Psychological Counselling in Nepal, Ankur Covid-19 Heroes
PART 2 OF A FOUR-PART BLOG POST SERIES IN HONOR OF MENTAL HEALTH MONTH
Psychological Counselling in Nepal is in high demand. Did you know? Ankur is the Sanskrit word for flower bud, sapling, or sprout.
Welcome to Part 2 of NYF’s Mental Health Month series, featuring the amazing frontline mental health care workers running Ankur Counseling Center, a center offering psychological counselling in Nepal during lockdowns. (Click here to read Part 1, featuring Chhori Laxmi Maharjan, if you missed it!)
This is Sumitra Dhakal. Once she’d earned her Master’s in Clinical Psychology, she joined the Ankur Counseling Center team in 2010 after hearing from a friend about the rewarding opportunities at NYF – particularly the blend of fulfilling work with children and the focus on Psychologial counselling in Nepal fostering quality education for staff members. “I felt like it could be a good platform to develop my technical skills,” Sumitra says. “Additionally, I have always enjoyed working with children. So it seemed like working with these children and being a part of their healing process would bring me a sense of satisfaction.”
A thoughtful career move became a mission, and 10 years later, Sumitra is still with NYF. While Chhori was studying in the United States, Sumitra managed operations at Ankur. Her favorite part of the job is the working environment: “Teamwork, supportive environment, satisfaction in knowing that I am able to help distraught children and adolescents through the counseling. Being able to actively work towards the quality enhancement of Ankur’s services – this is what motivates me and makes me happy,” she says.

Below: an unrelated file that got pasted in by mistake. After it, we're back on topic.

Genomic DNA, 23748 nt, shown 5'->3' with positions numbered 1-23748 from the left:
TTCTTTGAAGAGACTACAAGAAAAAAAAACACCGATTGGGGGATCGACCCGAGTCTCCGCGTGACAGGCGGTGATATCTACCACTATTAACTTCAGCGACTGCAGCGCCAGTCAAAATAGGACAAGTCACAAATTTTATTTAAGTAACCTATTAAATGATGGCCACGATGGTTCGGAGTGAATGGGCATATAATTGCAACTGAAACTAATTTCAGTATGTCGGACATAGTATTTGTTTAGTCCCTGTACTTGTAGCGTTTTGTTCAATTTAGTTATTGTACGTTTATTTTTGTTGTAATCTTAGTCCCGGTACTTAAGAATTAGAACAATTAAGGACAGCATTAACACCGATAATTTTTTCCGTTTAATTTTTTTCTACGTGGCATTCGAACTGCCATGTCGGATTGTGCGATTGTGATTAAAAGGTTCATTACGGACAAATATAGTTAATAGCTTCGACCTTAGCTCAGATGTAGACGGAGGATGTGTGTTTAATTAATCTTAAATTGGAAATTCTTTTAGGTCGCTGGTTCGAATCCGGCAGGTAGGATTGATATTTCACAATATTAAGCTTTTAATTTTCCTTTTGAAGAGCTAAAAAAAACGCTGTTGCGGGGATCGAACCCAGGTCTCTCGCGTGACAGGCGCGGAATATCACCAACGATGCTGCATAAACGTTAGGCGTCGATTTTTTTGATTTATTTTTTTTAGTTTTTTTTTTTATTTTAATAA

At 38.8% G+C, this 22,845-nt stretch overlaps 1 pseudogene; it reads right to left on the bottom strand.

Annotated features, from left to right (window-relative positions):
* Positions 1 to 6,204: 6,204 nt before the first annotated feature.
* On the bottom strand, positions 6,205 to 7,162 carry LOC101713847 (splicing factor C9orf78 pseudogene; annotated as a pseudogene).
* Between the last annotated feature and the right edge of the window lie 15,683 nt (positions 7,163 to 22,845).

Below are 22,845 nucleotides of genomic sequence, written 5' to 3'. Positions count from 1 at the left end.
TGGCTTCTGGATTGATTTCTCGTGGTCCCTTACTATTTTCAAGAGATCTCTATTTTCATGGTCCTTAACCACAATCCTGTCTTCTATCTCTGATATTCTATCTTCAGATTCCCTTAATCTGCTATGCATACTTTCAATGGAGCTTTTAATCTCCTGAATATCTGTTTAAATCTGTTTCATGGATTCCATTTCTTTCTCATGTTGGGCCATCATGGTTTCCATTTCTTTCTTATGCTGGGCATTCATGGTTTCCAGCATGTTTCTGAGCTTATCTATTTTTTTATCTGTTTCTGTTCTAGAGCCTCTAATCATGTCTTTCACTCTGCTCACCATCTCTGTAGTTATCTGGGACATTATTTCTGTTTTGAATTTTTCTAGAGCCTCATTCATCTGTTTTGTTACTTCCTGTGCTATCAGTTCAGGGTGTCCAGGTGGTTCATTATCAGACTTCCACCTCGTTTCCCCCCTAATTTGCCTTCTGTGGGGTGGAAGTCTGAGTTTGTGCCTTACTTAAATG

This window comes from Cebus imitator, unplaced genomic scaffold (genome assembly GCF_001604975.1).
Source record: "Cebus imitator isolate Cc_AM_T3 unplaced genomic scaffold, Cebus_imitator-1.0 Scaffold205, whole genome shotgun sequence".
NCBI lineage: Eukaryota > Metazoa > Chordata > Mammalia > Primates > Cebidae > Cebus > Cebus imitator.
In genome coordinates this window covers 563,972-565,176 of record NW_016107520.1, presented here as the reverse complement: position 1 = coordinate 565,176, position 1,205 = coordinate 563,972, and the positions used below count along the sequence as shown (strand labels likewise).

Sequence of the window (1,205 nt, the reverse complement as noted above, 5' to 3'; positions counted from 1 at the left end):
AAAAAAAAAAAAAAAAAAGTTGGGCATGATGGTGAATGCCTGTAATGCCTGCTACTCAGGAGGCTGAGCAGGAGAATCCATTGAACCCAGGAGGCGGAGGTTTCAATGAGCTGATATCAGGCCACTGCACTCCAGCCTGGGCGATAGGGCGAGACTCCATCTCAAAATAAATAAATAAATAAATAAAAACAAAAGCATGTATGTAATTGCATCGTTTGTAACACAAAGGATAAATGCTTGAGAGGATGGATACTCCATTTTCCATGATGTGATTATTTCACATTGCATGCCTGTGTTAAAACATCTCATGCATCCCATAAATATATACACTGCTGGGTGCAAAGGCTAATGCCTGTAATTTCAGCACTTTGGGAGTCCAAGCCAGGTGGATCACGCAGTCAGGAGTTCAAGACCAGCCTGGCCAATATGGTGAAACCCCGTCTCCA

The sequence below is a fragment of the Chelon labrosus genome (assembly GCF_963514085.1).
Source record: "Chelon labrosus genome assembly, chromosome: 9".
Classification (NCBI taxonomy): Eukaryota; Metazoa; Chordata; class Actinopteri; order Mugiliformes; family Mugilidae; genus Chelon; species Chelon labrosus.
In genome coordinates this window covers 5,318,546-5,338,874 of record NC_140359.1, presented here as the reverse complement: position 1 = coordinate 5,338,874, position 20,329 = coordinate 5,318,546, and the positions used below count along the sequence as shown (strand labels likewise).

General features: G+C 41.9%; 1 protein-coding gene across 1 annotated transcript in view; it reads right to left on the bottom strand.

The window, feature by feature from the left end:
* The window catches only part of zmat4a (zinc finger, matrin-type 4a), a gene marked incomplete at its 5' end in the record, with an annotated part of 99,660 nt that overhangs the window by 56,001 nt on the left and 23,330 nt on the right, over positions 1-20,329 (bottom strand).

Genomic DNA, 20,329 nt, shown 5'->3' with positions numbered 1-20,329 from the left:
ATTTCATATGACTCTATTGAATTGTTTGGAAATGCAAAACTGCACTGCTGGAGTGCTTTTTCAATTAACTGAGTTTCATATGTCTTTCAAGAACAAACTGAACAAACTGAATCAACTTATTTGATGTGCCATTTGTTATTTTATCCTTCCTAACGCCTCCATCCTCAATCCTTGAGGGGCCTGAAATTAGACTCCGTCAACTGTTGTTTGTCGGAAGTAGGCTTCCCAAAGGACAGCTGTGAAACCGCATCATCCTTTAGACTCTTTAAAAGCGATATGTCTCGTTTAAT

Like many people throughout the world, Sumitra isn’t thrilled to be cooped up at home. “I am grateful that I am living safely in my home but sometimes I am irritated and frustrated due to the various difficulties I come across during this situation,” she admits. “So I’ve been trying to cope by doing self-care exercises.” The Ankur team has been sharing those self-care exercises online in easy-to-forward Nepali-language handouts.
On a more upbeat note, Sumitra says, “I have been providing tele-counseling to the children at Olgapuri and other few clients as well as tele-psychosocial support to members of the community. I feel it is good for myself to be helpful to others through my work at this time of crisis as I get to support them by listening to them and helping them to cope with the current situation.”
To help Sumitra keep this important work going through the COVID-19 crisis, NYF needs your help! If you’d like to support the work of Ankur Counseling Center, please click here to donate.